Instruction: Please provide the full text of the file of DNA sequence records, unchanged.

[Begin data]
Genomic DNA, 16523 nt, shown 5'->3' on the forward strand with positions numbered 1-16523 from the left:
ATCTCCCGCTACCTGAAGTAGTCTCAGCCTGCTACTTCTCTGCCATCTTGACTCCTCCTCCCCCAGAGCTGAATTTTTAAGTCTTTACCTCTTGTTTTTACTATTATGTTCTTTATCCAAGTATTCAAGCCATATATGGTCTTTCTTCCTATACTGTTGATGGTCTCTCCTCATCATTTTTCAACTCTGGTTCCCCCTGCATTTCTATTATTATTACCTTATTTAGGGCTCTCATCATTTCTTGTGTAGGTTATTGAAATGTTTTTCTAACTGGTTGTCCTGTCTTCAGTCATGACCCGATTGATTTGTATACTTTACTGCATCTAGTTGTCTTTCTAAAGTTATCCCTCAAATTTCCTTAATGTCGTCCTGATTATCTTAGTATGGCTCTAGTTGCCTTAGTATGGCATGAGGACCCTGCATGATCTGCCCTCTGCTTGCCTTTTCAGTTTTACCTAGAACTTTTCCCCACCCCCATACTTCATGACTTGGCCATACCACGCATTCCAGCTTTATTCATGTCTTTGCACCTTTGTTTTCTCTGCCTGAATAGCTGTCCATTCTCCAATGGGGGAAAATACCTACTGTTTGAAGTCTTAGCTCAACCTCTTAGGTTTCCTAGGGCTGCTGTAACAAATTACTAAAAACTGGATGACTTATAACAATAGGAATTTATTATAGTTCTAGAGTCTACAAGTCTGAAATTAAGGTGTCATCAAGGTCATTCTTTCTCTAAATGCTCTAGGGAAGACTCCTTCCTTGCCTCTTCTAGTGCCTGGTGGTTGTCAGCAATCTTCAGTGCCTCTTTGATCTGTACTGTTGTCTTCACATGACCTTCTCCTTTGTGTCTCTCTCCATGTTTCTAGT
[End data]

Genomic DNA, 16523 nt, shown 5'->3' on the forward strand with positions numbered 1-16523 from the left:
ATCTCCCGCTACCTGAAGTAGTCTCAGCCTGCTACTTCTCTGCCATCTTGACTCCTCCTCCCCCAGAGCTGAATTTTTAAGTCTTTACCTCTTGTTTTTACTATTATGTTCTTTATCCAAGTATTCAAGCCATATATGGTCTTTCTTCCTATACTGTTGATGGTCTCTCCTCATCATTTTTCAACTCTGGTTCCCCCTGCATTTCTATTATTATTACCTTATTTAGGGCTCTCATCATTTCTTGTGTAGGTTATTGAAATGTTTTTCTAACTGGTTGTCCTGTCTTCAGTCATGACCCGATTGATTTGTATACTTTACTGCATCTAGTTGTCTTTCTAAAGTTATCCCTCAAATTTCCTTAATGTCGTCCTGATTATCTTAGTATGGCTCTAGTTGCCTTAGTATGGCATGAGGACCCTGCATGATCTGCCCTCTGCTTGCCTTTTCAGTTTTACCTAGAACTTTTCCCCACCCCCATACTTCATGACTTGGCCATACCACGCATTCCAGCTTTATTCATGTCTTTGCACCTTTGTTTTCTCTGCCTGAATAGCTGTCCATTCTCCAATGGGGGAAAATACCTACTGTTTGAAGTCTTAGCTCAACCTCTTAGGTTTCCTAGGGCTGCTGTAACAAATTACTAAAAACTGGATGACTTATAACAATAGGAATTTATTATAGTTCTAGAGTCTACAAGTCTGAAATTAAGGTGTCATCAAGGTCATTCTTTCTCTAAATGCTCTAGGGAAGACTCCTTCCTTGCCTCTTCTAGTGCCTGGTGGTTGTCAGCAATCTTCAGTGCCTCTTTGATCTGTACTGTTGTCTTCACATGACCTTCTCCTTTGTGTCTCTCTCCATGTTTCTAGT